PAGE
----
Study Group Two


Butch Spielman


Title:  Nesting Egrets
Goal:   To capture nesting Egrets showing the chicks demands on the parents
Source:   Canon 5D, 100-400 mm, f/8, iso 2000, 1/1250 sec
Technique:  Find a dynamic nest and locate doe a position to stake out for the long haul. hand held.
Processing:  crop, sharpening, expoxure
Study Group Comments and Scores (N, T, P, E, Total)


Critique Image (only members of Study Group Two may critique this image)

Review by Belinda K., 8-6-2014
Beautiful family portrait! Your efforts and patience paid off, but how were the mosquitoes? I think this is a stunning capture, and impressively done hand-held. Wonderful details and I love all those gaping, begging mouths and not unlike ‘human chicks’ pestering parents for more. Except for seeming a tiny bit tight in the frame at top, I don’t see any improvements. Nice shot!
N=3, T=3, P=3, E=0, Total=9


Review by Tom B., 8-7-2014
Nice Image. I like the sharpness of all of the birds and the crispness of the eyes and mouths. I think that there are several areas on the chicks in the foreground that could use a little more contrast. It is always a hard trick to accomplish with the bright white that they present.
N=3, T=2, P=3, E=0, Total=8


Review by Bogdan B., 8-21-2014
Lovely image of the birds. I wonder, how you have got such position. Just crop is a little bit tight.
N-3, T=3, P=2, E=0, Total=8


Review by Rick C., 8-20-2014
The nature story here is quite nice. The obvious demanding chicks and the now somewhat bedraggled parent Cattle Egret showing the wear and tear of trying to keep up with three rapidly growing offspring can probably evoke a number of parallels in our own memories. Focus and depth of field look good. The exposure is reasonable for the conditions, but a simple application of auto Color will get the whites looking white and brighten the overall image. Placement of the subjects is fine in my opinion, but I think you reached in too close with the zoom at 400mm trying to maximize the size of the nest grouping. It has resulted in the feet of the parent and chicks being cut off. Even though they would not be fully visible, I would recommend always trying to leave enough room for the actual or perceived feet to be in the image. Clips like this are like “touch mergers” in portraiture. They may be intentional, but they are often interpreted by the viewer as mistakes. If you are going to crop in, make it sever enough that the viewer has no doubts that it was intentional. They may not agree with you choice, but they will know it was a decision and not a mistake.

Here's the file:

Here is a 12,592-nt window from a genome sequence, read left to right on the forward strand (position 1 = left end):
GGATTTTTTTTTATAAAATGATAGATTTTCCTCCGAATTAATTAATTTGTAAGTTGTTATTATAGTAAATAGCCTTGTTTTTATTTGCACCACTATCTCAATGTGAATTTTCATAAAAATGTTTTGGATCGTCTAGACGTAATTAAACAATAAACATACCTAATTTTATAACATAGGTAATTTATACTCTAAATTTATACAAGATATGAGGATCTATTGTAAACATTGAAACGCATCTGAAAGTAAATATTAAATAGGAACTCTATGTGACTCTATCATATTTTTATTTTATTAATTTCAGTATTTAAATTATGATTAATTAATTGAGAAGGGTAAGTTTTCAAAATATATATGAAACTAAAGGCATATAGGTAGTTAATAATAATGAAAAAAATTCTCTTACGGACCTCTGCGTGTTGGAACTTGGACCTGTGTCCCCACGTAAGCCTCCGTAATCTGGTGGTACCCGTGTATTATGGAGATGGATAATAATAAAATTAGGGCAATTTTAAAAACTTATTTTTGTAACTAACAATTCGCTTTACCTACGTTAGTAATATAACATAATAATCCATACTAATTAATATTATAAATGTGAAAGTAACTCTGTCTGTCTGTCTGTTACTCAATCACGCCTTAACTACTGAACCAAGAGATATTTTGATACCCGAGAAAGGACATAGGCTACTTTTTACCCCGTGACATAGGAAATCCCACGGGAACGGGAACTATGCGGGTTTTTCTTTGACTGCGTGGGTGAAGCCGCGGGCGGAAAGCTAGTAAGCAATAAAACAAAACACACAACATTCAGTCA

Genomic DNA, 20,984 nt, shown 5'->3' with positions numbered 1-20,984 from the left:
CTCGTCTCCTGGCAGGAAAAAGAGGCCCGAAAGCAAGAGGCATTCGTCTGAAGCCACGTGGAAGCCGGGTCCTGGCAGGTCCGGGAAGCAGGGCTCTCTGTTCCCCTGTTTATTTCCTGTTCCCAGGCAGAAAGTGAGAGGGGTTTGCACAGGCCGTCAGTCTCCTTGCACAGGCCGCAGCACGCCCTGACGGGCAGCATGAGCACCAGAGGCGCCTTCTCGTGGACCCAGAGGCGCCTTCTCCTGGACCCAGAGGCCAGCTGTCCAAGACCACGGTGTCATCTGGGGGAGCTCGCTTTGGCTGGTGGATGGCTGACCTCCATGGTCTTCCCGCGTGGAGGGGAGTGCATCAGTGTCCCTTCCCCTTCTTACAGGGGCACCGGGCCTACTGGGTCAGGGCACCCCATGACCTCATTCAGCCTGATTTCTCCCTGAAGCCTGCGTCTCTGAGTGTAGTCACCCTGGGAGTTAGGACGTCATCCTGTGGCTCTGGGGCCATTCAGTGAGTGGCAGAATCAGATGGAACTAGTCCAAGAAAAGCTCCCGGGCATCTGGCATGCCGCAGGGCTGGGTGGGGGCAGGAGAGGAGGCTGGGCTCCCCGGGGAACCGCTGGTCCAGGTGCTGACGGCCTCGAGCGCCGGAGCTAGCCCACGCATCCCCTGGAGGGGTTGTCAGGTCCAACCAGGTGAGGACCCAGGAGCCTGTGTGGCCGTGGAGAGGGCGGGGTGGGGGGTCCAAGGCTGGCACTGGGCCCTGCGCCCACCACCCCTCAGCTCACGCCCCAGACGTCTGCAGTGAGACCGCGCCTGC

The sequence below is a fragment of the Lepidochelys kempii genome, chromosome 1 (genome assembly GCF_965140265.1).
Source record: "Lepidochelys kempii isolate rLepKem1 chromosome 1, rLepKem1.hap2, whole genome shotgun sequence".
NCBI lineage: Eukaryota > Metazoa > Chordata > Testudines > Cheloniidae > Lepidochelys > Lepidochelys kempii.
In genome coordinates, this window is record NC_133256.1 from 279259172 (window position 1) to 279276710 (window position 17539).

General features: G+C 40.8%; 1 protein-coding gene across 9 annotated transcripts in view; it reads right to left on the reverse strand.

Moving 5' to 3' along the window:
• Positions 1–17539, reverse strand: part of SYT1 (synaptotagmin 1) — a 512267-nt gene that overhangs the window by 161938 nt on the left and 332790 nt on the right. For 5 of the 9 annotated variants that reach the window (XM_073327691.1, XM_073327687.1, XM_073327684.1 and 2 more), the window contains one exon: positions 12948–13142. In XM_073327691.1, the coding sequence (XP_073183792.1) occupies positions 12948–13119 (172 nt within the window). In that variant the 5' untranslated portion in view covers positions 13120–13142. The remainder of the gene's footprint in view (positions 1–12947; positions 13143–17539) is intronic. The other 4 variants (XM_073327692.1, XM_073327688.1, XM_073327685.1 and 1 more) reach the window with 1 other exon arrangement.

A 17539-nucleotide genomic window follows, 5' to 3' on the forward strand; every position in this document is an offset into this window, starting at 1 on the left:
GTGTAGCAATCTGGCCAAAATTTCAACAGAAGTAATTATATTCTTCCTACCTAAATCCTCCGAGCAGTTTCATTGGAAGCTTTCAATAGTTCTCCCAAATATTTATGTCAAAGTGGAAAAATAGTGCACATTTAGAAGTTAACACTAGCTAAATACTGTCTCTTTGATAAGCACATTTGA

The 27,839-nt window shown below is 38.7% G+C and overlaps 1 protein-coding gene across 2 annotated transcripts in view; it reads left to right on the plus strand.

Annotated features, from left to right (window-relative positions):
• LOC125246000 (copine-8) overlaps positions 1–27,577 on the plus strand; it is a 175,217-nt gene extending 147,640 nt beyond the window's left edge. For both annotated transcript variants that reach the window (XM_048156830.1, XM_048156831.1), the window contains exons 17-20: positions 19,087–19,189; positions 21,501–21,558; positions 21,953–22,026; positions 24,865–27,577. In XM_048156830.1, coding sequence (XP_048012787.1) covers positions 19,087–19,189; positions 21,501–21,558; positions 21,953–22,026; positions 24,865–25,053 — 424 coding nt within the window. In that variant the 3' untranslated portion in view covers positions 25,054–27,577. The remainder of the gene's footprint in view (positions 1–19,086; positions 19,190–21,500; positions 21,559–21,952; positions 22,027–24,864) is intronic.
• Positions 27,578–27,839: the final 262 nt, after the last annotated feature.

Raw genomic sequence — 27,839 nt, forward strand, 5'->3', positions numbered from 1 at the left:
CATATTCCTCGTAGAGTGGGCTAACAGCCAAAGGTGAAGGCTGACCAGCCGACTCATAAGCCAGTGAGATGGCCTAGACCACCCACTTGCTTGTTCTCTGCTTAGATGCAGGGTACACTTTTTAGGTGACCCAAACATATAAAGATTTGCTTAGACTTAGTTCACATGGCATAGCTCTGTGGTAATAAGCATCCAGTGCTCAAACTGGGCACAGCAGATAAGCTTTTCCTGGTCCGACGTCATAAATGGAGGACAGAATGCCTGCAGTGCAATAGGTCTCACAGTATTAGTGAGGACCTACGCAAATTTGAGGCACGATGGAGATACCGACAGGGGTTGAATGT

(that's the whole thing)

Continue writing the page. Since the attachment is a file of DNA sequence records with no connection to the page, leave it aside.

N-3, T-2, P-3 = 8


I am recently retired (chemical engineer/attorney) and I needed something to fill the resultant hole. I have fished and hunted all of my life, but was looking for a “soft” way to enjoy the outdoors and nature. Old age does that to you. I became interested in photography about 4 years ago. My photographic interests are wide in scope but I am now beginning to focus on wildlife. The “nature” category is a challenge.

I am an opportunistic photographer and try to find subjects wherever I go. My main “studios” are the swamps, marshes, woods and bayous of Louisiana. My subjects are mainly birds, flowers, insects, gators, etc. There are some excellent photo opportunities in the spring at the rookeries located in Louisiana’s Acadian (Cajun) country. Great food too!!!

I lean heavily in the direction of shooting “hand-held.” However, I will use a tripod in low light. I shoot Canon (70D and 5D III). I have several lenses, but my go-to lenses are the 24-104 mm 4.0L, 100-400 mm 4.5-5.6L and 70-200 mm 4.0L. Also use converters and extenders. Shoot in RAW and process with Photoshop CC and Nik Software.

I am only now beginning to enter competitions, etc. I have found success and recently won a Best in Show ribbon. I want to learn more (a lot more) and see what others folks are doing.